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Scotland: Lockerbie decision based on 'justice'

LONDON — The decision to release the only person convicted in the Lockerbie bombing was based on justice rather than commercial decisions, a senior Scottish politician said Monday.

The comments came after a British newspaper reported government officials allowed Abdel Baset al-Megrahi to be included in a prisoner transfer agreement because it was in the U.K.'s "overwhelming interests" as a major oil deal was being negotiated.

Nicola Sturgeon, Scotland's deputy first minister, told the BBC she didn't know what agreements the British government had made, and said the decision of Scottish justice secretary Kenny MacAskill to release al-Megrahi on compassionate grounds was based on legal principles.

"What I do know, and what I can state categorically ... is that these deals — if such deals existed — played no part whatsoever in the decision that Kenny MacAskill took to release al-Megrahi on compassionate grounds," Sturgeon said. "That was a decision taken entirely on justice grounds, and there were no influences relating to political or economic interests that played any part in that."

MacAskill told reporters in Scotland that his "decision was based not on any political, economic or diplomatic considerations."

Al-Megrahi, who has terminal prostate cancer, is the only man convicted in the 1988 bombing of Pan Am Flight 103 over Lockerbie, Scotland. The explosion of a bomb hidden in the cargo hold killed all 259 people on the plane and 11 on the ground in Britain's worst terrorist attack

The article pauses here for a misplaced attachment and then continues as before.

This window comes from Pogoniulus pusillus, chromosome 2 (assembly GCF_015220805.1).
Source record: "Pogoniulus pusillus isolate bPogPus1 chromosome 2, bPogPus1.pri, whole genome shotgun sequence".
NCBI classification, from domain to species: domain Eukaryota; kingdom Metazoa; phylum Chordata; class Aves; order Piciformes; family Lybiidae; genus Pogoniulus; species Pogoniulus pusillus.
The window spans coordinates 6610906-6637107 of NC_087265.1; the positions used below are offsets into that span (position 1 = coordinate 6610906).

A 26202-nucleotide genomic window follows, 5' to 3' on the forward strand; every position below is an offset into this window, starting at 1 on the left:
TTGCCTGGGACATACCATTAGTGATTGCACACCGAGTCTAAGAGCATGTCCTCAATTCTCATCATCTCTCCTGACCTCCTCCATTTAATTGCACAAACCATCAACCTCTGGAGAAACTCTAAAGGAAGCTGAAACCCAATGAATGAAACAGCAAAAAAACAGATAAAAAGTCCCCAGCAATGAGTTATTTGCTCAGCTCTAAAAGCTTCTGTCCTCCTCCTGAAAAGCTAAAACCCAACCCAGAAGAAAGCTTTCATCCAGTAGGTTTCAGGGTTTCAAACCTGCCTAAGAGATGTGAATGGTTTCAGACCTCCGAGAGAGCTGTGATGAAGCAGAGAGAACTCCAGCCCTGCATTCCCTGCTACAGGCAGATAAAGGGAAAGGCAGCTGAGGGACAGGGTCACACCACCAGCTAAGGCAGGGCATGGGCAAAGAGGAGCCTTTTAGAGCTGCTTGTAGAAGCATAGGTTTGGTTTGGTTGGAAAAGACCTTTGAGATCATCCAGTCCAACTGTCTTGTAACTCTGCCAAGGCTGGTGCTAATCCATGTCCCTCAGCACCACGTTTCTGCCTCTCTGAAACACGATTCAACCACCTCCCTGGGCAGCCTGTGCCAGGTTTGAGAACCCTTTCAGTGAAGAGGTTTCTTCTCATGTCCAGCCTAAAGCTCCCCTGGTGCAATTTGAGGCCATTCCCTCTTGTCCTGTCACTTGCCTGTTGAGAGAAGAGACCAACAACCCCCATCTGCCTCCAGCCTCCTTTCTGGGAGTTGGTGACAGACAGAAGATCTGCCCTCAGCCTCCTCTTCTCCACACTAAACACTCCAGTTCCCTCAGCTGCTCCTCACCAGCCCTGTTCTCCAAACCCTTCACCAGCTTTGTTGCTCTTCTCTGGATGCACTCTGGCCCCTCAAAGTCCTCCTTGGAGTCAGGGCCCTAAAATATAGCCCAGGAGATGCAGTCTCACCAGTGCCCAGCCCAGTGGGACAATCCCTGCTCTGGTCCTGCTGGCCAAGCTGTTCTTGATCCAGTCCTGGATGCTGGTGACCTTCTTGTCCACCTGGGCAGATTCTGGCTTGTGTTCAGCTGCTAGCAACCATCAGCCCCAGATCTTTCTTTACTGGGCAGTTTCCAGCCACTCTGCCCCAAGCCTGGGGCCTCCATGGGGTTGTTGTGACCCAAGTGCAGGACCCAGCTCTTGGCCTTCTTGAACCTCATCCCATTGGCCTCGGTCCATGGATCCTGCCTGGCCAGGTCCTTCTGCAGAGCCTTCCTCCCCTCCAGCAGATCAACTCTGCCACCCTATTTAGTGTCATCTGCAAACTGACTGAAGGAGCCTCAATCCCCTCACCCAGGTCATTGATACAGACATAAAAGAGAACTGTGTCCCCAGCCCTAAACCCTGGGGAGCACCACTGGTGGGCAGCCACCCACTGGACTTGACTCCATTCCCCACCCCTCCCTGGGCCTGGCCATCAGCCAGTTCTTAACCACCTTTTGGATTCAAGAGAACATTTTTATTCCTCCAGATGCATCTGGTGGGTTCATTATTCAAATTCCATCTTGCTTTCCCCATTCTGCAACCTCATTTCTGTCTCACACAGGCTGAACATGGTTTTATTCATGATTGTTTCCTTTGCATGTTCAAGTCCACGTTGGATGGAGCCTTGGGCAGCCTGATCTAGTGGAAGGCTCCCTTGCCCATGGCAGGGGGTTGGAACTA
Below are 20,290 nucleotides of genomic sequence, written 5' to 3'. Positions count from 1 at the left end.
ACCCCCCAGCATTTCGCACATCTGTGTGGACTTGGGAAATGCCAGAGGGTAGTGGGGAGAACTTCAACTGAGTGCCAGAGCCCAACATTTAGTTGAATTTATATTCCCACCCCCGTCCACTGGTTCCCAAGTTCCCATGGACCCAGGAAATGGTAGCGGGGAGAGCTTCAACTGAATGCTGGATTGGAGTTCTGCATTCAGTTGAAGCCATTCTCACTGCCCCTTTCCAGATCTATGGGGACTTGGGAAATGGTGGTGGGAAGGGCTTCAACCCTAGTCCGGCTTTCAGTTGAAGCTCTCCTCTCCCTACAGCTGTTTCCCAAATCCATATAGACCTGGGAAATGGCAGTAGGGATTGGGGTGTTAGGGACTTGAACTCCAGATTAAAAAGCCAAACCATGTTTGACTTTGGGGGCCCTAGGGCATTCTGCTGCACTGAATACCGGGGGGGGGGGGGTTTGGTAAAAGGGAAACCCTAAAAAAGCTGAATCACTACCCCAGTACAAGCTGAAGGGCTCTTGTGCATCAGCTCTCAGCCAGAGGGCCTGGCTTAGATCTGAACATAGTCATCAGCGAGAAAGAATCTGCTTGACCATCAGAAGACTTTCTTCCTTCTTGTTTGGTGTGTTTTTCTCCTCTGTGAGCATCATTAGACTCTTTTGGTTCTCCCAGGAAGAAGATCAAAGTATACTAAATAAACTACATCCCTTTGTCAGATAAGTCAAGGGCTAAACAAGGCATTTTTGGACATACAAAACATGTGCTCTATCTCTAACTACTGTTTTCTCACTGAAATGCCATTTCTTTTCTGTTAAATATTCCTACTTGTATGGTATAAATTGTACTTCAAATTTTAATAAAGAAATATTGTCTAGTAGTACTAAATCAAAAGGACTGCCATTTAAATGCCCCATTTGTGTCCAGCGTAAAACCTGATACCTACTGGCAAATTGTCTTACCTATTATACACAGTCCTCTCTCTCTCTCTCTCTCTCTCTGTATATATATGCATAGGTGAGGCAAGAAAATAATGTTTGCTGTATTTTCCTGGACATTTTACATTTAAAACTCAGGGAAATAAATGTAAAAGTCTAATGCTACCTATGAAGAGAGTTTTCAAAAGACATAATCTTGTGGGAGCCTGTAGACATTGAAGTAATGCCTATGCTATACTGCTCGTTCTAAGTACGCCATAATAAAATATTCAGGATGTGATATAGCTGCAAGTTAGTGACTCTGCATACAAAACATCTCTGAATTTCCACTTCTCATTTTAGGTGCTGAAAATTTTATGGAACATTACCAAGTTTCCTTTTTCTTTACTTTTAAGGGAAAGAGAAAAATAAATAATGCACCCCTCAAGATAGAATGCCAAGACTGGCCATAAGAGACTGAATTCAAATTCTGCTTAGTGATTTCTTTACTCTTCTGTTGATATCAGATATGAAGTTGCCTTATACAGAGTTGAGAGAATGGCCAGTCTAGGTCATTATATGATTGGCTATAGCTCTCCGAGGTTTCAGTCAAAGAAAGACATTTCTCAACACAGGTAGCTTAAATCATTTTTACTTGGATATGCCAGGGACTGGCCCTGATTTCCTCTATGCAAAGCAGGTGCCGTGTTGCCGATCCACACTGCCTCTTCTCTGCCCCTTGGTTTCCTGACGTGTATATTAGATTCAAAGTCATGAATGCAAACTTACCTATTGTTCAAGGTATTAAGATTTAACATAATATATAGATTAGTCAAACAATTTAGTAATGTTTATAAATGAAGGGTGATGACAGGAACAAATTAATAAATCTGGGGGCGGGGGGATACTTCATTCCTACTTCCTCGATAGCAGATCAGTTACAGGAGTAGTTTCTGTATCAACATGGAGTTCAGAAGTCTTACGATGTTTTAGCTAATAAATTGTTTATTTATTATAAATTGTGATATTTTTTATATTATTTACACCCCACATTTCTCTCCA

The Sunday Times reported that Jack Straw, Britain's justice minister, had originally tried to ensure that al-Megrahi was exempted from any prisoner transfer agreement with Libya. In December 2007 he wrote MacAskill saying "wider negotiations with the Libyans are reaching a critical stage and, in the view of the overwhelming interests for the United Kingdom" a standard agreement, with no exemptions, would be agreed. The oil deal, the Times reported, was concluded six weeks later.

Straw called any suggestion that there was a secret, backdoor deal "untrue" and called it "academic" because the Scottish government denied al-Megrahi's release under the prisoner transfer agreement, instead sending him to Tripoli on compassionate grounds.

A statement from Downing Street also denied a deal had been struck between Britain and Libya.

"There was no deal over (the) release of al-Megrahi nor could there ever be, since all decisions were for the Scottish, not U.K. government," the statement said. "The central assertion in this story is completely untrue and deeply misleading."